‘Deliveries of world’s best luxury sedan underway.’ Bentley isn’t backward in coming forward as it announces the first customer deliveries of the all-new Flying Spur.
There are two things to pick out from this. First, ‘sedan’ isn’t a word we tend to use to describe four-door saloons. They’re saloons, plain and simple.
Second, that’s quite a claim. Self-proclaiming something to be the ‘world’s best‘ at anything is a little too high street for our tastes. ‘World’s best cup of coffee’, ‘world’s best kebab’ or ‘world’s best fish and chips’ – all fine, if a little hard to substantiate. But ‘world’s best sedan’ – has anybody consulted Rolls-Royce?
‘The all-new Bentley Flying Spur is the ultimate luxury Grand Touring sedan, offering the perfect fusion of performance-orientated agility and exclusive four-door, limousine-style comfort,’ says Bentley.
Notice the use of ‘ultimate luxury’ – Bentley is determined to ram home the ‘world’s best‘ angle. Still, you might expect the ultimate luxury for £168,300.
But what if you haven’t got the equivalent of a mortgage to spend on a luxury saloon? What if you haven’t even got 10 percent of the cash you’d need for an entry-level Flying Spur?
We can’t offer the perfect fusion of anything, but here’s a selection of four-door saloons that are available for less than £1,683. That’s 1 percent of the value of a Flying Spur. And you won’t even have to visit a Bentley dealer or apply any self-tanning lotion.
Toyota Camry V6
The Toyota Camry is one of the world’s most successful saloons. It’s particularly popular in America, where the combination of a smooth engine, ice-cold air conditioning, large cupholders and near-faultless reliability make it the choice of a nation. Or at least those who don’t drive a pick-up. Or an SUV. Or an Accord.
Over here, old versions of the Toyota Camry were more of an acquired taste. Company car drivers like to go around corners and avoid daily visits to the petrol station, which meant the Camry failed to feature on many fleet lists. The only thing faster than the depreciation was the Camry V6’s fuel needle.
Today, the combination of general apathy, crippling fuel economy and the anonymous styling means you can buy a really tidy Camry V6 for £1,000. Others cost even less…
Lexus IS 200
If the Lexus LS 400 is the ‘Japanese S-Class’, the IS 200 must be the ‘Japanese 3 Series’. It offers rear-wheel-drive dynamics, a smooth six-cylinder engine, a rather special cabin and some eye-catching dials designed to resemble a chronometer. The rear lights are also rather cool, although they spawned some aftermarket copy-cats of questionable taste.
Prices start from £500 for an MOT failure, but £1,000 should secure a serviceable example. A-ha!
If you’re someone who hates leaving the comfort of the living room, the Volvo S80 is the car for you. The seats are more nicer than anything you’d find in the DFS sale, while the carpets are sumptuous enough for you to consider driving barefoot. To criticise the S80 for being boring would be missing the point – this car was designed to waft.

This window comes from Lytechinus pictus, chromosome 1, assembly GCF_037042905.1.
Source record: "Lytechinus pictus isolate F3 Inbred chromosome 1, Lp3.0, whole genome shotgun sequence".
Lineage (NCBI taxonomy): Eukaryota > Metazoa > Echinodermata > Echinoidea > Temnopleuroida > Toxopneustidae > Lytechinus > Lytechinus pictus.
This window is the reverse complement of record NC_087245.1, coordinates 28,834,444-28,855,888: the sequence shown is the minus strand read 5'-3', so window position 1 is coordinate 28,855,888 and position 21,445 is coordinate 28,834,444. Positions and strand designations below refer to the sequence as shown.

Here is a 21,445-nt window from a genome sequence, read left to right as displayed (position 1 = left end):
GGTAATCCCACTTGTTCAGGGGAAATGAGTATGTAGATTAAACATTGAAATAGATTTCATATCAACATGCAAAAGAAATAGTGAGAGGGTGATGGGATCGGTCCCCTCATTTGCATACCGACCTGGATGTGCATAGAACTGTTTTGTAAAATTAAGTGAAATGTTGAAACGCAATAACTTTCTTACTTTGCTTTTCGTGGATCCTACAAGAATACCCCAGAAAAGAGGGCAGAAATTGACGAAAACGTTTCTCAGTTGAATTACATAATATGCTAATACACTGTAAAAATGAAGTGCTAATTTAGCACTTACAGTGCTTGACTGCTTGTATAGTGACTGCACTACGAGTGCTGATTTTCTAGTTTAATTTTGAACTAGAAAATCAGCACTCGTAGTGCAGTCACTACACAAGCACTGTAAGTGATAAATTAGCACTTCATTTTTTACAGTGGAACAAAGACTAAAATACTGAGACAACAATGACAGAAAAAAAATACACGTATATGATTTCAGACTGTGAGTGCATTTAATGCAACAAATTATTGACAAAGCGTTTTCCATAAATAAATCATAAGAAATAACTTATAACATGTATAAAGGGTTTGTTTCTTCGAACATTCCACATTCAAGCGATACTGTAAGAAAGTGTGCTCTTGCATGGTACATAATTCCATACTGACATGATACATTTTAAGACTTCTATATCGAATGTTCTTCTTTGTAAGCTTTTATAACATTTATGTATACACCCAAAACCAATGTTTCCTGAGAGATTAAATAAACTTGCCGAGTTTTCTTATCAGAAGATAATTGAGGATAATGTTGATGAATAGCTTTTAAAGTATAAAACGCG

Because you’re only paying pennies for your ultimate luxury saloon, we’d recommend the 4.4-litre V8, which is powerful enough to propel the Swedish lounge to 62mph in 6.5 seconds. At least you’ll be feeling relaxed and refreshed as you enter the petrol station for the umpteenth time this week.
Prices start from £1,000, although you won’t find any 3.2 or 4.4-litre models for one percent of the price of a Flying Spur.
There are fewer than 150 Chevrolet Epicas on the roads of Britain. That’s around a quarter of the number of Bentley Flying Spurs, so some degree of exclusivity is guaranteed. Stick that in your machine-polished pipe and smoke it.
You don’t need to tell anyone at the tanning salon that it’s little more than a rebadged Daewoo. Opt for the straight-six petrol engine unless you fancy touring the streets of Knutsford like a low-rent taxi. Get the LT spec, as this adds climate control, rear parking sensors, heated leather seats, auto wipers, auto-dimming rear-view mirror, a CD auto-changer, 17-inch rims and an electric driver’s seat to an already long list of standard equipment.
Prices start from £1,250. Why buy a Flying Spur when you drive something Epica?
The Hyundai Sonata is in the news thanks to that Super Bowl ad starring John Krasinski. The new sedan looks kinda cool, but although it’s cheaper than a new Flying Spur, it doesn’t fit our Super Budget. Besides, it’s been a while since the Sonata was available in the UK.
Back at the turn of the millennium, you’d invariably find the Sonata in one of two places: in a garden centre car park or parked on a driveway outside a bungalow in a provincial seaside town. Although there are other engines available, the V6 is the one you want if you’re hoping to fuse some performance-orientated agility.
If you like the feeling of saggy leather and fake wood, the Sonata is more desirable than a new Bentley. Prices start from around £600, which is the cost of a Bentley travel bag. You pays yer money and takes yer choice.
Not convinced by our left-field and alternative saloons? Auto Trader is awash with BMW, Mercedes-Benz, Jaguar and Audi saloons available for 1 percent of the price of a new Flying Spur. Take a look for yourself.